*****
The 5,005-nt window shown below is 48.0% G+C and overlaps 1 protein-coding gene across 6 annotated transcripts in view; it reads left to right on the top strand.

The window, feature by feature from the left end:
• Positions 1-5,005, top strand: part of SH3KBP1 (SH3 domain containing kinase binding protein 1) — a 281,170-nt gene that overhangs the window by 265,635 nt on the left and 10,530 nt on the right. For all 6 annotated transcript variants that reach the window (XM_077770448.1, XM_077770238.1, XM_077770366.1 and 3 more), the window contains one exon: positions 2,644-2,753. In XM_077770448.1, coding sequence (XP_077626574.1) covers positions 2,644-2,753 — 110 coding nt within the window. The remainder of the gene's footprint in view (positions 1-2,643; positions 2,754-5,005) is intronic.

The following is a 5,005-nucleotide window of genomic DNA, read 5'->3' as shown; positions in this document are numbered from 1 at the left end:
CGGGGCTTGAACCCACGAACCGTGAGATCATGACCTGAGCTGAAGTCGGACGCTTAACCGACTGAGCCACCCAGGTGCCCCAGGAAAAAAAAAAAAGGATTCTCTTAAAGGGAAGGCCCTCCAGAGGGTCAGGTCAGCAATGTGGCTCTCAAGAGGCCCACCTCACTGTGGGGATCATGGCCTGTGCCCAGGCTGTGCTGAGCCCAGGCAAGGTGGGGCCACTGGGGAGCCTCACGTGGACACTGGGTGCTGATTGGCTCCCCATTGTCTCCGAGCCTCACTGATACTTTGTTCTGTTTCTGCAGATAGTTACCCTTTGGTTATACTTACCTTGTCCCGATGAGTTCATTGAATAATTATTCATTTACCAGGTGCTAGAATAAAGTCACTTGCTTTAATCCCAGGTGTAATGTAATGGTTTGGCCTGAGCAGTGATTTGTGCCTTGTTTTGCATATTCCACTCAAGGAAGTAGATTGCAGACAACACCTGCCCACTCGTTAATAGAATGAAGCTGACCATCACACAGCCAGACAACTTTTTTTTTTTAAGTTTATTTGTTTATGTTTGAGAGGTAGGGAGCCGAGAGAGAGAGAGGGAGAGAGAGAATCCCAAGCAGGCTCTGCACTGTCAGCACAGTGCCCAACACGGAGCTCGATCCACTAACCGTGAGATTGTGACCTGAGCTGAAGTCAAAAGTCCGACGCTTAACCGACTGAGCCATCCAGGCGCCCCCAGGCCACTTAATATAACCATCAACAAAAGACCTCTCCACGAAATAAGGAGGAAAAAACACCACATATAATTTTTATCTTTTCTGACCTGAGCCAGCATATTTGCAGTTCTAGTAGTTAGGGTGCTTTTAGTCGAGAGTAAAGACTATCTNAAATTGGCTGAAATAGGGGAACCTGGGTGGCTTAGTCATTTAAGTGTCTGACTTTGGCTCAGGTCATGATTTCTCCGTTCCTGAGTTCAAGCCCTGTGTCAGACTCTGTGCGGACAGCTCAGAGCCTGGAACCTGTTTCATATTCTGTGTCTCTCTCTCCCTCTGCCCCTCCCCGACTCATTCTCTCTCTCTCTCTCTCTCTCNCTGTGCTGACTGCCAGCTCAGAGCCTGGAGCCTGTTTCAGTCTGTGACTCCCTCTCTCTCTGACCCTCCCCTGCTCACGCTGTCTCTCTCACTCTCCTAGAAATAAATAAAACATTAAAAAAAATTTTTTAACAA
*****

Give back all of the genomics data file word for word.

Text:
The 5,005-nt window shown below is 48.0% G+C and overlaps 1 protein-coding gene across 6 annotated transcripts in view; it reads left to right on the top strand.

The window, feature by feature from the left end:
• Positions 1-5,005, top strand: part of SH3KBP1 (SH3 domain containing kinase binding protein 1) — a 281,170-nt gene that overhangs the window by 265,635 nt on the left and 10,530 nt on the right. For all 6 annotated transcript variants that reach the window (XM_077770448.1, XM_077770238.1, XM_077770366.1 and 3 more), the window contains one exon: positions 2,644-2,753. In XM_077770448.1, coding sequence (XP_077626574.1) covers positions 2,644-2,753 — 110 coding nt within the window. The remainder of the gene's footprint in view (positions 1-2,643; positions 2,754-5,005) is intronic.

The following is a 5,005-nucleotide window of genomic DNA, read 5'->3' as shown; positions in this document are numbered from 1 at the left end:
CGGGGCTTGAACCCACGAACCGTGAGATCATGACCTGAGCTGAAGTCGGACGCTTAACCGACTGAGCCACCCAGGTGCCCCAGGAAAAAAAAAAAAGGATTCTCTTAAAGGGAAGGCCCTCCAGAGGGTCAGGTCAGCAATGTGGCTCTCAAGAGGCCCACCTCACTGTGGGGATCATGGCCTGTGCCCAGGCTGTGCTGAGCCCAGGCAAGGTGGGGCCACTGGGGAGCCTCACGTGGACACTGGGTGCTGATTGGCTCCCCATTGTCTCCGAGCCTCACTGATACTTTGTTCTGTTTCTGCAGATAGTTACCCTTTGGTTATACTTACCTTGTCCCGATGAGTTCATTGAATAATTATTCATTTACCAGGTGCTAGAATAAAGTCACTTGCTTTAATCCCAGGTGTAATGTAATGGTTTGGCCTGAGCAGTGATTTGTGCCTTGTTTTGCATATTCCACTCAAGGAAGTAGATTGCAGACAACACCTGCCCACTCGTTAATAGAATGAAGCTGACCATCACACAGCCAGACAACTTTTTTTTTTTAAGTTTATTTGTTTATGTTTGAGAGGTAGGGAGCCGAGAGAGAGAGAGGGAGAGAGAGAATCCCAAGCAGGCTCTGCACTGTCAGCACAGTGCCCAACACGGAGCTCGATCCACTAACCGTGAGATTGTGACCTGAGCTGAAGTCAAAAGTCCGACGCTTAACCGACTGAGCCATCCAGGCGCCCCCAGGCCACTTAATATAACCATCAACAAAAGACCTCTCCACGAAATAAGGAGGAAAAAACACCACATATAATTTTTATCTTTTCTGACCTGAGCCAGCATATTTGCAGTTCTAGTAGTTAGGGTGCTTTTAGTCGAGAGTAAAGACTATCTNAAATTGGCTGAAATAGGGGAACCTGGGTGGCTTAGTCATTTAAGTGTCTGACTTTGGCTCAGGTCATGATTTCTCCGTTCCTGAGTTCAAGCCCTGTGTCAGACTCTGTGCGGACAGCTCAGAGCCTGGAACCTGTTTCATATTCTGTGTCTCTCTCTCCCTCTGCCCCTCCCCGACTCATTCTCTCTCTCTCTCTCTCTCTCNCTGTGCTGACTGCCAGCTCAGAGCCTGGAGCCTGTTTCAGTCTGTGACTCCCTCTCTCTCTGACCCTCCCCTGCTCACGCTGTCTCTCTCACTCTCCTAGAAATAAATAAAACATTAAAAAAAATTTTTTAACAA